7. 8. Blu-ray vs HD-DVD <ul><ul><li>BD vs HD-DVD </li></ul></ul><ul><ul><li>Capasity: 50Gb 30Gb </li></ul></ul><ul><ul><li>AV transfer rate: 54Mbps 36.55Mbps </li></ul></ul><ul><ul><li>Movie studios: 7/8 3/8 </li></ul></ul><ul><ul><li>Blu-ray has bigger HD-DVD is more </li></ul></ul><ul><ul><li>hardware support. cost effective (fall 2006). </li></ul></ul>
  8. 9. Authoring on Blu-ray <ul><li>Video codecs: </li></ul><ul><ul><li>MPEG-2 </li></ul></ul><ul><ul><li>MPEG-4 AVC (aka H.264) </li></ul></ul><ul><ul><li>SMPTE VC-1 (based on Windows Media Video) </li></ul></ul><ul><li>Audio codecs: </li></ul><ul><ul><li>Linear PCM - 8 channels, uncompressed </li></ul></ul><ul><ul><li>Dolby Digital - 5.1-channel </li></ul></ul><ul><ul><li>Dolby Digital Plus - increased bitrates, 7.1-channel </li></ul></ul><ul><ul><li>Dolby TrueHD - lossless, up to 8 channels </li></ul></ul><ul><ul><li>DTS Digital Surround - 5.1-channel </li></ul></ul><ul><ul><li>DTS-HD - lossless, up to 8 channels </li></ul></ul>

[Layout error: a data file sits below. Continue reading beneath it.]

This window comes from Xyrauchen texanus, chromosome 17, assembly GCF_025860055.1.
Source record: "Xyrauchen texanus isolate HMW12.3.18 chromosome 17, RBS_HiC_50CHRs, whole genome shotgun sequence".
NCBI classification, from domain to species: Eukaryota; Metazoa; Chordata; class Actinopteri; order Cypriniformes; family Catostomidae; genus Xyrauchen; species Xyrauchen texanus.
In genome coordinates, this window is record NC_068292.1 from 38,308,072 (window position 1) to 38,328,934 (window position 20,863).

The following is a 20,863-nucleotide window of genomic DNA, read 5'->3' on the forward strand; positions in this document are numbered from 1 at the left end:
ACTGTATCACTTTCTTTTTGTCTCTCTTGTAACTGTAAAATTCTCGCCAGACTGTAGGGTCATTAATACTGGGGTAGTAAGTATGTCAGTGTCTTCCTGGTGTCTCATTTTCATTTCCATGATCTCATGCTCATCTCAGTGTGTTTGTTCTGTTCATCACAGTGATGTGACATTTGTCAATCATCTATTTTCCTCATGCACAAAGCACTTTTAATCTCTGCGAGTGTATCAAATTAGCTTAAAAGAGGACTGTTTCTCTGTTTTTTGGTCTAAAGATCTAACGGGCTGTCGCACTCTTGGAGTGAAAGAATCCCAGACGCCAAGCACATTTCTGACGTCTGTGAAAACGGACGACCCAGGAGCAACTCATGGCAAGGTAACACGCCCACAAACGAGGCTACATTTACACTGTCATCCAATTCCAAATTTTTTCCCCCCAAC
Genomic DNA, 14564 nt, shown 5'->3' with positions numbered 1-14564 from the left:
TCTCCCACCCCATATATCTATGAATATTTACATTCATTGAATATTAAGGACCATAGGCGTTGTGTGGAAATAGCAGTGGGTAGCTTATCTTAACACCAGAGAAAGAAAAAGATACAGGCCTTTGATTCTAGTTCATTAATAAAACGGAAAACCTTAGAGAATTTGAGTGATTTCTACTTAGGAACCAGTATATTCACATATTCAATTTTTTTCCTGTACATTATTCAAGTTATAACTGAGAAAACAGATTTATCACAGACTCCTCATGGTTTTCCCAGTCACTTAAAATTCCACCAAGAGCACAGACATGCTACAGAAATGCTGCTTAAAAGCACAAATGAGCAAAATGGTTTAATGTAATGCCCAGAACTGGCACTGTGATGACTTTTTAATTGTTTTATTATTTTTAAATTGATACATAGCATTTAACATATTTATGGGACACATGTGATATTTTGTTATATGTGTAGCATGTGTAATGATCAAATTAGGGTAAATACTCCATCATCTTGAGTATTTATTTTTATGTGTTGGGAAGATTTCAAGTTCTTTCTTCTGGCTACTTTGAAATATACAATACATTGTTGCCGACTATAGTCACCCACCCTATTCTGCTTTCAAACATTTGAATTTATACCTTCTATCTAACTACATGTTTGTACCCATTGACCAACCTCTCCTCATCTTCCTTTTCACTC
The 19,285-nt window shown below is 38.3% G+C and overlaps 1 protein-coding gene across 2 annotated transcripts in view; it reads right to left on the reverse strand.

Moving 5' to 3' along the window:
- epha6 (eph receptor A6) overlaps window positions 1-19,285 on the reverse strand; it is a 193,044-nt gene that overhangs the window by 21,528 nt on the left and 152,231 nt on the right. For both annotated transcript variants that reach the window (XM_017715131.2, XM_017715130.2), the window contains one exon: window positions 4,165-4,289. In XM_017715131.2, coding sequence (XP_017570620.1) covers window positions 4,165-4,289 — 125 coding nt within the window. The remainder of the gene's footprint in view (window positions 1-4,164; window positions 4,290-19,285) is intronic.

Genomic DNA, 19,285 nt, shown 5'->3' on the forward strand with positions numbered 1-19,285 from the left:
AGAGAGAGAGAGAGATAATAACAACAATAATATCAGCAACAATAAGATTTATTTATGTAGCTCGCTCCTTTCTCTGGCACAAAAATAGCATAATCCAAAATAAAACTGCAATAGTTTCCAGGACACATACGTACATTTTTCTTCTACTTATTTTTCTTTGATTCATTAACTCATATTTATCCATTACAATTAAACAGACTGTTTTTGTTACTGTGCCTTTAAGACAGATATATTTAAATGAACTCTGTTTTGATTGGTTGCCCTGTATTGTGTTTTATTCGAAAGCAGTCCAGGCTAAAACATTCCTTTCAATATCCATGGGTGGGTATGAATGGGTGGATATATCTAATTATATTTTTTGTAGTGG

9. 10. Authoring on Blu-ray <ul><li>Two authoring modes: </li></ul><ul><ul><li>HDMV (High Definition Movie) </li></ul></ul><ul><ul><li>BD-J (Blu-ray Disc Java) </li></ul></ul><ul><li>Both massively surpass the DVD specification in use today. </li></ul>
  10. 11. HDMV mode <ul><li>HDMV has been designed to support a feature set that supersedes DVD-Video while emphasizing production continuity with existing media formats. HDMV supports all of the well known DVD-Video features. </li></ul><ul><li>” Out-of-mux” reading: </li></ul><ul><li>While playing the movie the system can call up menus, overlay graphics, pictures, button sounds, etc. at user request without stopping playback. </li></ul>